PCP is set to be the new PPI scandal based on various mis-selling and sharp practices.
Personal Contract Plans (‘PCPs’) a very popular and easy way to drive around in a new car (or a motorbike) for a deposit and relatively small monthly rental payments which are linked to the depreciation of the asset that you will never own.
At the end of the term (usually 4 years), you have the option to buy the vehicle based on a ‘Guaranteed Minimum Value’ or roll part of that over as a deposit to get another new vehicle. The Guaranteed Minimum Value at the end of the PCP plan to purchase the vehicle is based on the projected value when you enter in to the agreement, although this can often be more than the vehicle is eventually worth.
It means that consumers can get new cars and motorbikes for a fraction of the price they would pay if they were to buy one outright.
However, there are catches and this is a bubble that is set to burst sooner or later as the sheer volume of cars that will eventually flood the second hand car market will result in the collapse of used car vehicle prices. If and when that happens, drivers could lose their entire deposit to secure another vehicle and claims management firms believe this has not always been made clear.
They also believe that few car owners taking out a PCP were warned that they could pay a higher interest rate than a standard Hire Purchase (‘HP’) agreement.
RECORD LEVELS OF DEBT
Concerns are growing over the quality of the car finance market, with record levels of debt being utilised to fund new cars. Car finance loans are now being packaged up and sold to giant investment funds and pension providers on the securities market, which mirrors similarities to what triggered the global crash in America with home loans.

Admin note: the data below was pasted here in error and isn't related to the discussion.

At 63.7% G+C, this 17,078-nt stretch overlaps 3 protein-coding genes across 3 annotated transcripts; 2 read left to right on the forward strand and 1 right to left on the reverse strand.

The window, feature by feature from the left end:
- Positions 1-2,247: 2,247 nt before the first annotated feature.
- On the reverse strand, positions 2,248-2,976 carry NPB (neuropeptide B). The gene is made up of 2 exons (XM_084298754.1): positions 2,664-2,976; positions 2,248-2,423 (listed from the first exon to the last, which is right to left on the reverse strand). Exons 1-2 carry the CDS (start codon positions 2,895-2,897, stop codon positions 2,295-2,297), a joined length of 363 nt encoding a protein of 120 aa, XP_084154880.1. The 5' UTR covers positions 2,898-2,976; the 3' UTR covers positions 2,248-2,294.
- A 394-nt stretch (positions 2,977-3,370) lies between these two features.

Claims management firms who have made millions from the PPI mis-selling scandal are looking at the way car loans have been sold, and people have reported cold calls from companies hoping to cash in on PCP claims.
As with PPI, sales commissions are often used to sell these contracts and given the sheer volume of these products being sold, it’s fair to say that there will be an element of mis-selling in this.
It’s only a matter of time before the claims lawyers get their teeth in to this, which will result in repercussions far and wide within the car finance industry.
Whilst a PCP in itself can be an ideal solution for many car owners as it reduces the monthly payments quite significantly, the crux of this lies with the way these products have been sold. Diesel cars form a big part of this.
I correctly predicted ‘rent to own’ firms becoming regulated in the same way as pay day companies, and my money is on this scandal blowing up sooner or later.
This will be an interesting one to watch.
What are your thoughts on this?